An Investment Policy Statement. or IPS, is the foundation of an appropriate investment strategy. It gives your client an overview of the whole investment plan: the asset allocation, the investment objectives, the risk tolerance, the asset management approach and the ground rules for communication between the RIA and the client. A good IPS defines your clients’ time horizon, liquidity requirements and income needs, return requirements, and tax concerns. It also notes any special needs and circumstances. The IPS is a more comprehensive picture of the investor than the brokerage new account profile. That is because it is usually preceded by a financial plan or at minimum, a thorough needs/risk tolerance questionnaire. This process helps to insure that the investment advisor meets their responsibility to “know the customer”.


Most of all, the client’s IPS states the marching orders of the RIA or the parameters by which they invest. For example, the client might consider themselves to be some type of a value investor, a growth investor, a conservative investor, or even (incredibly) a speculative investor. With that preference established, their IPS defines a long term asset allocation for them: a way to assign their invested assets to diverse asset classes in a way that suits their preferred investment style.


The emphasis here is that this IPS is created by them and their financial team or consultants; through a dispassionate process where the investor style that reflects their core risk tolerance is then carefully aligned with an asset allocation of investment solutions that can then deliver a range of performance (returns) over their lifetime or chosen time period.


 Think of an IPS as a long term GPS for the client’s portfolio. The goal is to set the asset allocation in a way that can potentially give the client the highest possible rate of return corresponding to an acceptable level of risk for them. When this is done in a dispassionate process, it affords them an enhanced ability to pragmatically and proactively make important decisions even in “highly” emotional and volatile environments (like for the years of 2000 – 2001 or 2007 – 2008).


The IPS keeps clients from getting “off track” when it comes to investing. Over time, through a consultative process, the client and their investment advisor keep an eye on the portfolio, to see that the assets inside it stay within the allocation boundaries set by the IPS. While also assessing the changing nature of investment markets to measure how the risk/return ratio for their investment style compares with the current market trends and what if any changes are necessary for them.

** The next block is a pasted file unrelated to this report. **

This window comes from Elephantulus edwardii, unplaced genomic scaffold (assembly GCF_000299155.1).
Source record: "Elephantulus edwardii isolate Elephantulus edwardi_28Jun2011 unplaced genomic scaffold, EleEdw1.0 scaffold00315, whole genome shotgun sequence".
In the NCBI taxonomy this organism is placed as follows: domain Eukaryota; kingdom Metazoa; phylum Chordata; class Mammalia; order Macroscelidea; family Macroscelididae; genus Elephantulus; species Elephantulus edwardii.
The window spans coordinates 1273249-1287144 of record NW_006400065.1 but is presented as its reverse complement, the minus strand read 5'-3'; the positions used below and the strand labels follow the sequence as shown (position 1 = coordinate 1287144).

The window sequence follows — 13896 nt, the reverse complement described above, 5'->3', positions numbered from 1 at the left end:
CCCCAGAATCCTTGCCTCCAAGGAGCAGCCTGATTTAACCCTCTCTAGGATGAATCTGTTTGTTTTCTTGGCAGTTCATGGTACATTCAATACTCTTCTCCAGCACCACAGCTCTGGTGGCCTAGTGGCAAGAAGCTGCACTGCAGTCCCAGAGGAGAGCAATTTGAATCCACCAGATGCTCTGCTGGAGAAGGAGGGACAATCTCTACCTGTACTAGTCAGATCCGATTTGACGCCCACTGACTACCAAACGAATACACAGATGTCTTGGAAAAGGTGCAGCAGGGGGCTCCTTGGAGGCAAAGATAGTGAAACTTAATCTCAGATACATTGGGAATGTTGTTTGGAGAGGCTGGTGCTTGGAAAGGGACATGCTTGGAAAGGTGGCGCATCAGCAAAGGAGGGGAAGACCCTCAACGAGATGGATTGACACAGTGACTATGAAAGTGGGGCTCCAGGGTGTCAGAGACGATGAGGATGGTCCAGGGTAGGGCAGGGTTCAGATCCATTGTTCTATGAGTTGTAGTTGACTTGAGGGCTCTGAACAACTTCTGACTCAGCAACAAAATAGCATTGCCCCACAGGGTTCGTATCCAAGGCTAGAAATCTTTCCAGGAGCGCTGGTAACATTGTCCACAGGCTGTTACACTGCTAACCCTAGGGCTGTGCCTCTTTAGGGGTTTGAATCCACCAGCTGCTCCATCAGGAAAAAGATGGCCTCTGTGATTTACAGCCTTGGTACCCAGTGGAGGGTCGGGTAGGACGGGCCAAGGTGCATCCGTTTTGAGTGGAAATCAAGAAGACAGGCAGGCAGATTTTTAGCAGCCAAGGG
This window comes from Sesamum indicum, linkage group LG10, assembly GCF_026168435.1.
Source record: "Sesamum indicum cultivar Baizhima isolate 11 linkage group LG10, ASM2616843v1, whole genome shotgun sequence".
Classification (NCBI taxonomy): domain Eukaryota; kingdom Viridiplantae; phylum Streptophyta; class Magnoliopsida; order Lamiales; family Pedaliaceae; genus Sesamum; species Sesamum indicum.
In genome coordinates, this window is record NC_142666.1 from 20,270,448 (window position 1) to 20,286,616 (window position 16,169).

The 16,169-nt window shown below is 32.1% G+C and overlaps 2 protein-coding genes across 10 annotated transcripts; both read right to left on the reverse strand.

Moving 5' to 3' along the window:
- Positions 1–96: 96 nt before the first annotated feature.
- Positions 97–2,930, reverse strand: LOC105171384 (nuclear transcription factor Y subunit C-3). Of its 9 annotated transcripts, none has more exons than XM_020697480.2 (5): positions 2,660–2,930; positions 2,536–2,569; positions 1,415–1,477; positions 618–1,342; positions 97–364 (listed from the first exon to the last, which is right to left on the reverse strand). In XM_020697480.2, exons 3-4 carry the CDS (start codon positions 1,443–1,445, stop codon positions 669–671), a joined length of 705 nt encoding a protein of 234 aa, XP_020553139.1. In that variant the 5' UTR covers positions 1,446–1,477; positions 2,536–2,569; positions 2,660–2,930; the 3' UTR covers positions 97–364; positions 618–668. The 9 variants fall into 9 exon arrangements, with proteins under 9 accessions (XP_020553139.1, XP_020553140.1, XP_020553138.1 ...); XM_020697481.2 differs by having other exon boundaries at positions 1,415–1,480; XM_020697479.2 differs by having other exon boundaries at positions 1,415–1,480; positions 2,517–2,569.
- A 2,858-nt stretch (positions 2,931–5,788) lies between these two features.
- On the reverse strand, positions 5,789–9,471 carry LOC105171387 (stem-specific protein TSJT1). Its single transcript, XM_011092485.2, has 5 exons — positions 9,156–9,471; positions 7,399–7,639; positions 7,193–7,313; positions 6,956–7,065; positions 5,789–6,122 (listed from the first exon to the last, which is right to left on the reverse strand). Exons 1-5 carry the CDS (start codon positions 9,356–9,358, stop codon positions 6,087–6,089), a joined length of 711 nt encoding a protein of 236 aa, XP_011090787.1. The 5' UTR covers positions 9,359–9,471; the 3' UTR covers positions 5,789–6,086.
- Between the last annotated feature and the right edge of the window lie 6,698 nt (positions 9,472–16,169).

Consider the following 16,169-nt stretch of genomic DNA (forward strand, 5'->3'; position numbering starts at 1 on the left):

This is why quarterly reviews are so essential. This is the time for the investor’s investment objectives and risk tolerance to be re-examined. Periodically, their portfolio may need to be rebalanced. Here’s why. As months and years go by, the ups and downs of the investment markets will throw the asset allocation slightly or dramatically out of its original alignment. As an extremely simple example, let’s say the client starts out with 35% of their assets in U.S. large caps, 15% in U.S. mid-caps, 15% in U.S. small caps, 20% in institutional companies and 25% in bonds. Suddenly, small cap stocks have a great couple of quarters or year, and thanks to the great returns, they wind up with 21% of their assets invested in small caps and only 19% in bonds. That’s great, right?


Well, yes and no. What’s actually happened is that the client’s long-term risk has increased along with their return they have received in the short-term. A greater percentage of their assets are now held in the comparatively risky component (small cap stocks), versus the lower percentage now held in the typically less risky bond component. So while the short-term gains have been great, it may be time to rebalance according to the parameters set by their IPS so that they can help reduce their risk exposure.


For individual tax-deferred retirement accounts or institutional accounts that are non-taxable, this is easily done: they simply transfer assets among accounts to restore the target allocations. Future contributions occur according to the IPS parameters.


 When it comes to taxable investment accounts, it is usually though not always best to ramp up future contributions to the underweighted funds rather than sell positions of a fund and trigger taxes. However, since the goal is always to preserve capital I personally would lean towards incurring some taxes as opposed to losing capital in the effort to prevent paying taxes. But ultimately that decision must be approved by the client – with the RIA’s help, of course.


Always remember that your clients are investors, not gamblers. Their IPS is designed to help them invest in a consistent, appropriate way, a way that matches their preferred investment style. Without an IPS, they invite impulse, emotion and a short-term focus into the picture. The RIA has limited control on expected future returns, while he or she can exert significant influence on the level of risk that is undertaken.


 This should be kept in the forefront of the client’s thinking about the long-term value of an IPS and how theirs is working today.